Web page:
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April 19th, 2014

Fish & Wildlife Dept. Seeks Bear Teeth from Hunters

 

The Vermont Fish & Wildlife Department is reminding successful bear hunters to submit a bear tooth so that wildlife managers can collect information on Vermont’s bear population.

 

Teeth submitted by hunters are used to determine the age of the bear. Department staff use age and sex data to get an estimate of the number of bears in the state and to determine the status and health of the bear population. Envelopes for submitting the tooth are available at big game check stations.

 

“The premolar tooth we’re asking hunters to extract is actually quite small and easy to loosen with a knife,” said Forrest Hammond, bear project leader for the Fish & Wildlife Department. “Directions for removing the tooth are on the back of the envelope provided by the check station and are also on our website, including a short YouTube video.”

 

According to Hammond, preliminary reports indicate that bear foods such as beech nuts, acorns, apples and berries are plentiful in the woods this year. Previous years with high food availability have usually resulted in a lower September bear harvest and a higher bear harvest during late November when hunters are out in the woods hunting for deer.

 

“Bears are likely to be more widely dispersed on high, remote ridgelines this fall,” said Hammond. “Years like this typically reward hunters who get away from the cornfields and spend more time afield scouting for natural bear food sources.”

 

Vermont now has two bear hunting seasons. The early bear hunting season, which requires a special bear tag, starts September 1 and continues through November 15. The late bear season begins November 16 and continues through November 24. Hunters should remember that the limit for bears remains one per calendar year.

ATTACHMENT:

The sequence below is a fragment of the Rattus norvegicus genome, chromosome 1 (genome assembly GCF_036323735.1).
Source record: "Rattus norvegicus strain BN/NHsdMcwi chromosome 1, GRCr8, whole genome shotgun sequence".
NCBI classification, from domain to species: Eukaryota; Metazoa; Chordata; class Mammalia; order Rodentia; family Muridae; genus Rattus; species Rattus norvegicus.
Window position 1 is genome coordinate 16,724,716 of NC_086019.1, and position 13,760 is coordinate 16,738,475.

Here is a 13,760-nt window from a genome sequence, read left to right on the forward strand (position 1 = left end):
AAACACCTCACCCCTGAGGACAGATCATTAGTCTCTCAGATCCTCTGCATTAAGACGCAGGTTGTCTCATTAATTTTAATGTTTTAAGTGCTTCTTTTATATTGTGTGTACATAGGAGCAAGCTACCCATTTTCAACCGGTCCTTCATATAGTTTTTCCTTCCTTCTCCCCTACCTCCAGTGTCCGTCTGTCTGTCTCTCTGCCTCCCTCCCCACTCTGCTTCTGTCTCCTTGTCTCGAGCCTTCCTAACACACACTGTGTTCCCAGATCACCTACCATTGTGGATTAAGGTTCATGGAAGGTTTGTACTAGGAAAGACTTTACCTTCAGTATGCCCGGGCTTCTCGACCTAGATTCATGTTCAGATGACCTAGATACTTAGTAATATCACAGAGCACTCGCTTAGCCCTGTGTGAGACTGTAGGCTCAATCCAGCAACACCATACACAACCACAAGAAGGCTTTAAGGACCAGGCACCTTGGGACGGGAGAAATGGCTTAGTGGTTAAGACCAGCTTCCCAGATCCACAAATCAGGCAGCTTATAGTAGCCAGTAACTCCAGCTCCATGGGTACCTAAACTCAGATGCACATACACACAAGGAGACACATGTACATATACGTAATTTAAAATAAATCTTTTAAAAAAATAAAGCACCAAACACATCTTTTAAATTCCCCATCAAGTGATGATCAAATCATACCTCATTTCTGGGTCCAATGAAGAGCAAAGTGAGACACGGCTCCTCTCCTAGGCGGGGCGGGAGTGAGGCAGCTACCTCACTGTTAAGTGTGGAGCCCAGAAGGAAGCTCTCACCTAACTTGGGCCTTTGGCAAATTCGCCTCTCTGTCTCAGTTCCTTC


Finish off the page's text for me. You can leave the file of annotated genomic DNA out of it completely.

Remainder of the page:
The bear tag that comes with a hunting license is for use during this late season. This season has been extended four additional days during the November deer season. The change in seasons was instated to help better manage Vermont’s bear population, which is now estimated at roughly 6,000 black bears.

 

“Carefully regulated hunting plays a very important role in wildlife management by helping to control the growth of the black bear population,” said Hammond. “Minor fluctuations in the bear population will always occur due to changes in food availability, winter severity, and hunter success. Despite these fluctuations, we look at the long-term trends to manage for a healthy, robust population.”

 

 

 

 

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